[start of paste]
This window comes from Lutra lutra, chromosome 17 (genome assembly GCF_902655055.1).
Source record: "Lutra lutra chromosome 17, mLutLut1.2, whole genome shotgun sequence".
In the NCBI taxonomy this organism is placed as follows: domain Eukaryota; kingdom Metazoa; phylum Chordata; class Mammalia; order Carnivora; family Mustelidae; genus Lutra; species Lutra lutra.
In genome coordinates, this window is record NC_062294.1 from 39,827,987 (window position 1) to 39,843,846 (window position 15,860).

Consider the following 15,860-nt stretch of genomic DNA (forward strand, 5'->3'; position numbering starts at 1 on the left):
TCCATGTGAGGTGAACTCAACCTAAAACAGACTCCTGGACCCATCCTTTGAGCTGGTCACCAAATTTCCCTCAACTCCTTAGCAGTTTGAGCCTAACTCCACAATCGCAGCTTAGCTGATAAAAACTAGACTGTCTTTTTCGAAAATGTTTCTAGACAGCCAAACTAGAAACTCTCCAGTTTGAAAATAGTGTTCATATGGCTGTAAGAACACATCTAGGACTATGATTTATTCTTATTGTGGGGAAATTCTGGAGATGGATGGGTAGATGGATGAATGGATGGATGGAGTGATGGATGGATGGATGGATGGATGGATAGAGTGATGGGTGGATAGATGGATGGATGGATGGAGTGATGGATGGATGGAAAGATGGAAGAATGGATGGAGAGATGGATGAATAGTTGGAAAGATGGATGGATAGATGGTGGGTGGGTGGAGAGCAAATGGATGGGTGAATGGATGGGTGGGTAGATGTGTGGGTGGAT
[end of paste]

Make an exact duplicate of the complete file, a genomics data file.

This window comes from Lutra lutra, chromosome 17 (genome assembly GCF_902655055.1).
Source record: "Lutra lutra chromosome 17, mLutLut1.2, whole genome shotgun sequence".
In the NCBI taxonomy this organism is placed as follows: domain Eukaryota; kingdom Metazoa; phylum Chordata; class Mammalia; order Carnivora; family Mustelidae; genus Lutra; species Lutra lutra.
In genome coordinates, this window is record NC_062294.1 from 39,827,987 (window position 1) to 39,843,846 (window position 15,860).

Consider the following 15,860-nt stretch of genomic DNA (forward strand, 5'->3'; position numbering starts at 1 on the left):
TCCATGTGAGGTGAACTCAACCTAAAACAGACTCCTGGACCCATCCTTTGAGCTGGTCACCAAATTTCCCTCAACTCCTTAGCAGTTTGAGCCTAACTCCACAATCGCAGCTTAGCTGATAAAAACTAGACTGTCTTTTTCGAAAATGTTTCTAGACAGCCAAACTAGAAACTCTCCAGTTTGAAAATAGTGTTCATATGGCTGTAAGAACACATCTAGGACTATGATTTATTCTTATTGTGGGGAAATTCTGGAGATGGATGGGTAGATGGATGAATGGATGGATGGAGTGATGGATGGATGGATGGATGGATGGATAGAGTGATGGGTGGATAGATGGATGGATGGATGGAGTGATGGATGGATGGAAAGATGGAAGAATGGATGGAGAGATGGATGAATAGTTGGAAAGATGGATGGATAGATGGTGGGTGGGTGGAGAGCAAATGGATGGGTGAATGGATGGGTGGGTAGATGTGTGGGTGGAT